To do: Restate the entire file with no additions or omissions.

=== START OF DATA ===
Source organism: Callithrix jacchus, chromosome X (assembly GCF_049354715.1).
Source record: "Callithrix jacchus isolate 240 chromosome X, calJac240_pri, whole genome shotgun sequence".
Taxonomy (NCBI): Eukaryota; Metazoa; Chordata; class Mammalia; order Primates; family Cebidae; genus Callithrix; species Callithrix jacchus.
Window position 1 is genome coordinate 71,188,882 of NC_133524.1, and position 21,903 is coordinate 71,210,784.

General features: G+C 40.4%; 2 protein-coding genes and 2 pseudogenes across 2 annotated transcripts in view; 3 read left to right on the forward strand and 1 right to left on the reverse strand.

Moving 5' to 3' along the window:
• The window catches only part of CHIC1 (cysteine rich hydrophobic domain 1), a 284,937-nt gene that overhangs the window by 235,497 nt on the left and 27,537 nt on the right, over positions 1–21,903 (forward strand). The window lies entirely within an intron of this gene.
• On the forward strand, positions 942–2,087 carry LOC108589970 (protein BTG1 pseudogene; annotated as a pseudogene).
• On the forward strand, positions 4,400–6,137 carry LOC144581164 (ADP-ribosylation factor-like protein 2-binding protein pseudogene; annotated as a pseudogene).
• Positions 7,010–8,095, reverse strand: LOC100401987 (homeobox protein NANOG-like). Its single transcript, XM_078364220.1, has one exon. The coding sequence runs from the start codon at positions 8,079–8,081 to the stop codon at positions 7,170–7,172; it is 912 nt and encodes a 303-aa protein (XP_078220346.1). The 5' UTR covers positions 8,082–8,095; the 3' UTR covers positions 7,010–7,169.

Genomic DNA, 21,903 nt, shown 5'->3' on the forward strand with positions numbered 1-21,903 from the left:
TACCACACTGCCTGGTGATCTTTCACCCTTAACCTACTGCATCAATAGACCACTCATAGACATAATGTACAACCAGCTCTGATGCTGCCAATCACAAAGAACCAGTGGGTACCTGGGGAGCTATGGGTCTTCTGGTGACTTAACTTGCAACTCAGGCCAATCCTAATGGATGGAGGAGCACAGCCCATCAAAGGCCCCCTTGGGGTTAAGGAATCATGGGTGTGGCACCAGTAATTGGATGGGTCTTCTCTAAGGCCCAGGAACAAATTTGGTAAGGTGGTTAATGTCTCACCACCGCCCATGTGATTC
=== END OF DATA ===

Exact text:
Source organism: Callithrix jacchus, chromosome X (assembly GCF_049354715.1).
Source record: "Callithrix jacchus isolate 240 chromosome X, calJac240_pri, whole genome shotgun sequence".
Taxonomy (NCBI): Eukaryota; Metazoa; Chordata; class Mammalia; order Primates; family Cebidae; genus Callithrix; species Callithrix jacchus.
Window position 1 is genome coordinate 71,188,882 of NC_133524.1, and position 21,903 is coordinate 71,210,784.

General features: G+C 40.4%; 2 protein-coding genes and 2 pseudogenes across 2 annotated transcripts in view; 3 read left to right on the forward strand and 1 right to left on the reverse strand.

Moving 5' to 3' along the window:
• The window catches only part of CHIC1 (cysteine rich hydrophobic domain 1), a 284,937-nt gene that overhangs the window by 235,497 nt on the left and 27,537 nt on the right, over positions 1–21,903 (forward strand). The window lies entirely within an intron of this gene.
• On the forward strand, positions 942–2,087 carry LOC108589970 (protein BTG1 pseudogene; annotated as a pseudogene).
• On the forward strand, positions 4,400–6,137 carry LOC144581164 (ADP-ribosylation factor-like protein 2-binding protein pseudogene; annotated as a pseudogene).
• Positions 7,010–8,095, reverse strand: LOC100401987 (homeobox protein NANOG-like). Its single transcript, XM_078364220.1, has one exon. The coding sequence runs from the start codon at positions 8,079–8,081 to the stop codon at positions 7,170–7,172; it is 912 nt and encodes a 303-aa protein (XP_078220346.1). The 5' UTR covers positions 8,082–8,095; the 3' UTR covers positions 7,010–7,169.

Genomic DNA, 21,903 nt, shown 5'->3' on the forward strand with positions numbered 1-21,903 from the left:
TACCACACTGCCTGGTGATCTTTCACCCTTAACCTACTGCATCAATAGACCACTCATAGACATAATGTACAACCAGCTCTGATGCTGCCAATCACAAAGAACCAGTGGGTACCTGGGGAGCTATGGGTCTTCTGGTGACTTAACTTGCAACTCAGGCCAATCCTAATGGATGGAGGAGCACAGCCCATCAAAGGCCCCCTTGGGGTTAAGGAATCATGGGTGTGGCACCAGTAATTGGATGGGTCTTCTCTAAGGCCCAGGAACAAATTTGGTAAGGTGGTTAATGTCTCACCACCGCCCATGTGATTC